Chia seeds seem to be all the rage right now, showing up in ads everywhere and incorporated into different foods and drinks. Pictures of aesthetically pleasing acaí bowls and fruity drinks dominate social media, oftentimes sprinkled with these small seeds. But what is so great about chia seeds? What is the source of this trend?
In addition to the social “points” people can earn from sharing pictures of these small round seeds, the plant is packed with fiber, iron, calcium and antioxidants. Fiber is important for slowing the movement of food through the bowels, helping bacteria to absorb nutrients, regulating blood sugar levels and contributing to abdominal comfort. Iron is a key element in hemoglobin, which helps red blood cells carry oxygen throughout the body and supports energy production. Calcium supports the development of bones and contributes to functions such as muscle contraction.
These compounds found in chia seeds are perhaps reason enough for why these little seeds get the social fame that they do, but antioxidants offer an additional rationale. Marketing firms use the word antioxidant on food packaging whenever possible. But what are antioxidants, and what do they do?
The main role of antioxidants is to fight off oxidants which, in oversupply, can harm DNA, lipids and proteins. Oxidants occur naturally during metabolic processes, entering our systems through the air and the foods we consume or from habits such as smoking or spending too much time in the sun.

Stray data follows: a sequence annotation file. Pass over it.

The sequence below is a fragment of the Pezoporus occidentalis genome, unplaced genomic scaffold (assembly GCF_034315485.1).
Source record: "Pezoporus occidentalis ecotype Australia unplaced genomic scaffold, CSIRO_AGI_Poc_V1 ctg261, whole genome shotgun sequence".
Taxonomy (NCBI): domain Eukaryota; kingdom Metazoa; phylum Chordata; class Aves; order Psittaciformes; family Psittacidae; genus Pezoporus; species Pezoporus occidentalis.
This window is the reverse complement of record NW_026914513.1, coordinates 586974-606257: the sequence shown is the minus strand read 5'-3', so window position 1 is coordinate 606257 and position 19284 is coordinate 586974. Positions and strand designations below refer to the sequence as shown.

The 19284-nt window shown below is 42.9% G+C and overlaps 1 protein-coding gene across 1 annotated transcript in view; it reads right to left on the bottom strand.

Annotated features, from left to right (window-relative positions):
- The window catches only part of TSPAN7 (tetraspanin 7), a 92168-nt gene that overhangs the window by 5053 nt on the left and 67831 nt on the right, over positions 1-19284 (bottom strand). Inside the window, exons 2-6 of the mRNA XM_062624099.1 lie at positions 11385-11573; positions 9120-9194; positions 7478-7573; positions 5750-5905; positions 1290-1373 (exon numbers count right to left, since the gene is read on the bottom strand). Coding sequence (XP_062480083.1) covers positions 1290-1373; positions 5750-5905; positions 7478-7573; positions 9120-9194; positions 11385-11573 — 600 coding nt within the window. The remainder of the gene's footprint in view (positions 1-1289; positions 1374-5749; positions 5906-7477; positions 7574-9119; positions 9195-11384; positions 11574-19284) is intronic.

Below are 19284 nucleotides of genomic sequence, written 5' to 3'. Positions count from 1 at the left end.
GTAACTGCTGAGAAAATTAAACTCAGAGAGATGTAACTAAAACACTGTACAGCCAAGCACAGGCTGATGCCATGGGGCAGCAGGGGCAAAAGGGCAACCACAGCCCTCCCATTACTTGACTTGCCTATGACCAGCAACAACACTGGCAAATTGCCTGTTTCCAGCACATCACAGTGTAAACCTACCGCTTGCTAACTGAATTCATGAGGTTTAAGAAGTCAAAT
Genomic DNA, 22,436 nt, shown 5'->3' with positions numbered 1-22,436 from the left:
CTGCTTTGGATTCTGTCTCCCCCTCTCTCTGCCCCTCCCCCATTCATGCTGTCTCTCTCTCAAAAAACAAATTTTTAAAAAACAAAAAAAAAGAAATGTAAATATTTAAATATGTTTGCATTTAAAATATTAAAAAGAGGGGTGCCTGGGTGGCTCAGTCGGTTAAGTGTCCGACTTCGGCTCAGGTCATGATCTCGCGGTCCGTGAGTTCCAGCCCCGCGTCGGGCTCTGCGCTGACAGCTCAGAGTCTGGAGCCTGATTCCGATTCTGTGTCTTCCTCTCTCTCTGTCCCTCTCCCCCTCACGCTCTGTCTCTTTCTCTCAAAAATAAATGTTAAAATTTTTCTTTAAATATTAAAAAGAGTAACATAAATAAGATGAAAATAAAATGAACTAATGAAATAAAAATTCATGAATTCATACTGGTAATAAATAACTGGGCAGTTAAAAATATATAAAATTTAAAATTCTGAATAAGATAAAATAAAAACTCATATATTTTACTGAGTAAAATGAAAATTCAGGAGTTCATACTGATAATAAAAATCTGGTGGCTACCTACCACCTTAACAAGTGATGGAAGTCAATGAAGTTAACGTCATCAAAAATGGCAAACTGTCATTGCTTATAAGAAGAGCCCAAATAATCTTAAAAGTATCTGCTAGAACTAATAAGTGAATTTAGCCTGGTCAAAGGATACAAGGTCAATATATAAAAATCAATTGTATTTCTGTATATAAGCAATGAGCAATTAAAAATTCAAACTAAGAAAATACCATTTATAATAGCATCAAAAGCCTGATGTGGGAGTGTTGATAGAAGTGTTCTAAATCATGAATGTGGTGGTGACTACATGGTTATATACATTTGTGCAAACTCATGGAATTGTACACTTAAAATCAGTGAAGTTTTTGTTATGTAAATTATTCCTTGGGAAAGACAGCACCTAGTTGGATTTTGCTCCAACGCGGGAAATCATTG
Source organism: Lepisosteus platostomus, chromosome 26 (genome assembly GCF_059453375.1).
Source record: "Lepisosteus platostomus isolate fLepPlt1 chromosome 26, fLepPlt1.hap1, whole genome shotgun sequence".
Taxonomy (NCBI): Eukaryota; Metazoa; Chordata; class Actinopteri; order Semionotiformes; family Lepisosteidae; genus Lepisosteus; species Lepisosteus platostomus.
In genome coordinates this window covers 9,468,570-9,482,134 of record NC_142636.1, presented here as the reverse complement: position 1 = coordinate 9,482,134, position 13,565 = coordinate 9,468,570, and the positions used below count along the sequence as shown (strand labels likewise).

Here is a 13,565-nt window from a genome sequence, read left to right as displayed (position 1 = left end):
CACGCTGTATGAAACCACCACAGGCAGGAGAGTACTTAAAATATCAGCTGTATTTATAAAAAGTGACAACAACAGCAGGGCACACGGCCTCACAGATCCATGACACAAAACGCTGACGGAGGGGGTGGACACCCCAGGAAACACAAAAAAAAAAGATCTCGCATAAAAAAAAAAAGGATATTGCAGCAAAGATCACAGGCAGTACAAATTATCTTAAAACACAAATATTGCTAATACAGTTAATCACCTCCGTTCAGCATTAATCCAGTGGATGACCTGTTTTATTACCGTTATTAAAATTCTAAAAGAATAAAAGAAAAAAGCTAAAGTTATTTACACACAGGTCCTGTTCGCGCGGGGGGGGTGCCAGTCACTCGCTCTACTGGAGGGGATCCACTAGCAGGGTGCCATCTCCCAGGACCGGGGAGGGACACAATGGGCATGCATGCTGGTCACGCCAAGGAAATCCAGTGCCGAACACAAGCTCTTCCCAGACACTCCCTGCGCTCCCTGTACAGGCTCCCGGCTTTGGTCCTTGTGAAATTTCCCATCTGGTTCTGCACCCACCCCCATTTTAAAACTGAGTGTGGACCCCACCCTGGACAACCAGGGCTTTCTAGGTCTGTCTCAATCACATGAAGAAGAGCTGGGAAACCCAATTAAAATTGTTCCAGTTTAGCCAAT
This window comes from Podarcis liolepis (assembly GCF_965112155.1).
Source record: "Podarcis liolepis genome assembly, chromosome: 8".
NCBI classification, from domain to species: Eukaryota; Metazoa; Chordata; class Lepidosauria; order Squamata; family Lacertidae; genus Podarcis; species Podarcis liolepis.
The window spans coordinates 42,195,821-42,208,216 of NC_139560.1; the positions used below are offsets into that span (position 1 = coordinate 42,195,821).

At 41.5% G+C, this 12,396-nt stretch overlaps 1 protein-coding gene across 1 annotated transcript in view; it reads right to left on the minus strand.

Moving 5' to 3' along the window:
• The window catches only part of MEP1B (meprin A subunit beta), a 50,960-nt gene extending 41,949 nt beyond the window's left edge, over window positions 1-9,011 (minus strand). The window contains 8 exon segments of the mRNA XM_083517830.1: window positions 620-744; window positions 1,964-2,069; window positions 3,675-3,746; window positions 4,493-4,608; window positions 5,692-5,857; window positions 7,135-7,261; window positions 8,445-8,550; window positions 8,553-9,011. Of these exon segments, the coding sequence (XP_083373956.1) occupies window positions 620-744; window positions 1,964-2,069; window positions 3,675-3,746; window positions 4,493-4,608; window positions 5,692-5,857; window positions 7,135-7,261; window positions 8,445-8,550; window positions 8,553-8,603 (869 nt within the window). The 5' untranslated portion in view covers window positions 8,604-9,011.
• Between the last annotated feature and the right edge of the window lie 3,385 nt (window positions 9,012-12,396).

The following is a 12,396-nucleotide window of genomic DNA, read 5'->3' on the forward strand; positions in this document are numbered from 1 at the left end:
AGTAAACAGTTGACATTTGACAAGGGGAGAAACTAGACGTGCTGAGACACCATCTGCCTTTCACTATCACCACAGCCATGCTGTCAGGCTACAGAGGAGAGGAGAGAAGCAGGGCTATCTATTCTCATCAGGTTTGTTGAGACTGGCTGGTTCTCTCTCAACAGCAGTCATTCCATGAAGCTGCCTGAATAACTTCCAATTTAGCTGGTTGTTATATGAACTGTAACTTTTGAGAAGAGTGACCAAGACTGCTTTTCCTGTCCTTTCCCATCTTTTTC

The body creates antioxidants, but they take time to regenerate, leaving the potential for oxidants to cause additional damage. Eating foods that contain antioxidants may help to bridge this gap. Chia seeds, turmeric, beans, blueberries and nuts are just a few of the foods that contain optimal amounts of antioxidants.
Social media and advertising influence our minds daily, sometimes for the better but often for worse. Health trends can be problematic, encouraging people to buy into expensive diets or foods that they can’t afford.
Chia seeds, however, are a food trend that I condone fully. Why not make your acaí bowl look a little bit fancier, and why not buy that pretty red drink infused with these seeds? The health benefits are clear, so eat up!
Contact Hannah Shabb at hshabb ‘at’ stanford.edu